What you need to know:
Sainthood. Tanzania’s first president, a teacher cum politician, is held in high esteem among his countrymen. But will he become a saint? We look at his chances.
On June 1, 2009, Julius Kambarage Nyerere Day was declared during a Holy mass celebrated at Namugongo Catholic Shrine.
It was during the mass that the Rev Fr Deogratius Ssonko, the Rector of the Namugongo Parish, proposed that the Day was to pray for the cause of his process of beatification and canonisation. He was seconded by His Grace Dr Cyprian Lwanga archbishop of Kampala Archdiocese who led the holy mass.
President Museveni, former Tanzania President Benjamin Mkapa, and Mama Maria Nyerere, among other dignitaries, were also present. This was after a series of prayers and requests that started in 2006 and extended from Tanzania to the Catholic Church in Uganda.
This is contained in the booklet Julius Kambarage Nyerere: Let us pray for his beatification authored by Mama Maria Nyerere and Family in April, 2014. The booklet reveals how the Cause of beatification started. “After the 21st January 2006’s official inauguration of the Cause of the beatification of the Father of the Tanzania Nation, enlightened by the Holy Spirit, Mama Maria Nyerere and her family requested the Catholic Church in Uganda to celebrate Holy Mass for intercession for the Cause of the beatification and canonisation of Mwalimu Julius Kambarage Nyerere”, the booklet reads in part.
This was officially launched at Nyerere’s home parish of Butiama, Musoma Diocese. Later, the Catholic Church in Uganda granted her request. That is how the Nyerere Day was initiated.
This was also after the request to the Holy-See by Bishop Justin Samba of Musoma Diocese and the Tanzania Episcopal Conference TEC in 2005 to declare Nyerere a saint. On May 13, 2005, the Holy Father, Pope Benedict XVI, declared Julius Kambarage Nyerere the Servant of God which is also the first step for the start of the beatification and finally canonisation to sainthood.
So is it true that for someone to be declared a Saint, they must have performed miracles; in accordance with the Catholic Church? Yes, Rev Father Joseph Mukasa, the Protector of Devotion for the Uganda Martyrs at Namugongo Basilica, says. “Someone has to begin the process to show that this person’s life had an ‘odour’ of sanctity before or after death.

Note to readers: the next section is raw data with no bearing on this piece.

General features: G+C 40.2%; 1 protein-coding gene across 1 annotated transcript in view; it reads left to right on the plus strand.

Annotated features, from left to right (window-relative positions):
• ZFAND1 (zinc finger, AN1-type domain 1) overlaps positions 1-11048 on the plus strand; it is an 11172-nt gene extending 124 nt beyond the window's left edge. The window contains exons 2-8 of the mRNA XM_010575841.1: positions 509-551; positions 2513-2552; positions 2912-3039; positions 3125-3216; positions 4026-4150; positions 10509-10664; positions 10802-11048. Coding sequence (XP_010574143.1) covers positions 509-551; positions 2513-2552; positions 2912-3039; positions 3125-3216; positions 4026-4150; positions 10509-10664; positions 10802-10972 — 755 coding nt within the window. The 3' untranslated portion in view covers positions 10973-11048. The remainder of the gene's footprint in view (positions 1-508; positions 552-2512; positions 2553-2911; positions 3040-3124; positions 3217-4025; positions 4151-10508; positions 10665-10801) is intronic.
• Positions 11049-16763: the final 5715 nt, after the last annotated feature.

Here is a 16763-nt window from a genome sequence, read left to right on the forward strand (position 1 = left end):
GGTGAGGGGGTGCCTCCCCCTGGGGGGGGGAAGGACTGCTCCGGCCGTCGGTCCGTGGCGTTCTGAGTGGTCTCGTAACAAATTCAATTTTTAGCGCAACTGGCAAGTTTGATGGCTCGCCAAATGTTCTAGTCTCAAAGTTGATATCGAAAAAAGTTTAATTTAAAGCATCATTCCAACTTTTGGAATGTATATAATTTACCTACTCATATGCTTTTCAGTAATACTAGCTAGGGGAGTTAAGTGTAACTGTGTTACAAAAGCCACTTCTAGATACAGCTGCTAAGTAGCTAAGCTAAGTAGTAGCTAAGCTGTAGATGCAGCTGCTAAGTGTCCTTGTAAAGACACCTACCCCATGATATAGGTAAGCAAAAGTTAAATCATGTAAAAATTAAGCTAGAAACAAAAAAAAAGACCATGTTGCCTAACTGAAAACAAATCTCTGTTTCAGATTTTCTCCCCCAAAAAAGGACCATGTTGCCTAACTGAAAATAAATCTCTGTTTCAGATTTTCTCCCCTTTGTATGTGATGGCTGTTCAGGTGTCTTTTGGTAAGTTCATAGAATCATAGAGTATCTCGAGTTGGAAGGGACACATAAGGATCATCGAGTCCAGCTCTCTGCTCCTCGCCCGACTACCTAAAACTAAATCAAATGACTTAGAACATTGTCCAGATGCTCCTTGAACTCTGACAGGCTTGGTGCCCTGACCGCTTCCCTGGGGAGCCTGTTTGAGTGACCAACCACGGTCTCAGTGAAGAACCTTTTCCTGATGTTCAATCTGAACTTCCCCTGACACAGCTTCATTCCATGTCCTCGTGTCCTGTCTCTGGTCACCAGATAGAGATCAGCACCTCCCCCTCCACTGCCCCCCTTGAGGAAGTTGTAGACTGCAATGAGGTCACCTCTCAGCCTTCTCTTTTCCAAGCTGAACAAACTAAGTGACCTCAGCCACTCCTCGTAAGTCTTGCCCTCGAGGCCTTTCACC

And if it is found to be true, the Pope will declare this person Servant of God”. That is the first step. From there, the Pope declares officially, that believers can pray for or through that person for God to perform the miracle.
If a miracle happens, and after the church has verified it to be true, the Pope will declare that person to the state of the venerable.
And when the second miracle happens, that person will be beatified and later canonised which means putting one’s name on the official catalogue of Saints in the Catholic Church,” Fr Mukasa elaborates. Asked if there has ever been a politician declared a Saint in the Catholic Church, the clergy said: “To the best of my knowledge I don’t know any”.
Did Nyerere perform any miracles during his life or after death? Not one is recorded yet by the Catholic Church authorities, although they are claims yet to be officially investigated.
But according to the booklet: Julius Kambarage Nyererere: Let us pray for his beatification” which was also distributed during the last Martyrs Day at Namugongo, Nyerere throughout his life was a staunch Catholic faithful who attended the Holy Mass everyday and received the Holy communion while kneeling as a sign of respect to the Lord Christ, a fighter for peace and social justice, a loving father, respected elder and above all, he was an honest man.
Is that enough for Nyerere to be beatified and later canonised as a Saint? Rev Fr Mukasa says: “The gravity may vary from person to person”, but adds that: “The Church must always be careful”. As for Nyerere’s case, he says: “Let us keep the trust in the relevant church organs who are working hand in hand with the congregation for the Cause in Rome”.
Nyerere died of leukemia on October 14, 1999 in a hospital in London.
How one becomes a saint
According to the Canon Law 1187, of the Catholic Church, the process of Sainthood starts after the death of that individual. In other words, a living person cannot be a saint.
It involves the opening of the Cause of Beatification and ends with the Canonisation when the Pope declares them Servant of God later Venerable after Beatification and lastly Canonisation after which they are declared saints.
However, exemplary life that is adorable can also lead to the rewarding by miracles performed through that person.
If miracles happen through such people, the Bishop of the diocese where that person lived or died informs the Vatican and the process to document evidence starts. If the team of experts and the Congregation of Causes of Saints investigates and approves, the Pope issues a decree proclaiming them Saints.
case of John Paul II
John Paul II’s cause for canonisation commenced in 2005 one month after his death with the traditional five-year waiting period waived. On December 19, 2009, John Paul II was proclaimed Venerable by his successor Pope Benedict XVI and was beatified on 1 May 2011 after the Congregation for the Causes of Saints attributed one miracle to him, the healing of a French nun from Parkinson’s disease.
A second miracle, attributed to the late pope, was approved on July 2 2013 and confirmed by Pope Francis two days later. John Paul II was canonised on April 27, 2014, alongside Pope John XXIII. Like John XXIII, his feast day is not celebrated on the date of his death as is usual, but on the anniversary of his papal inauguration, October 22, 1978.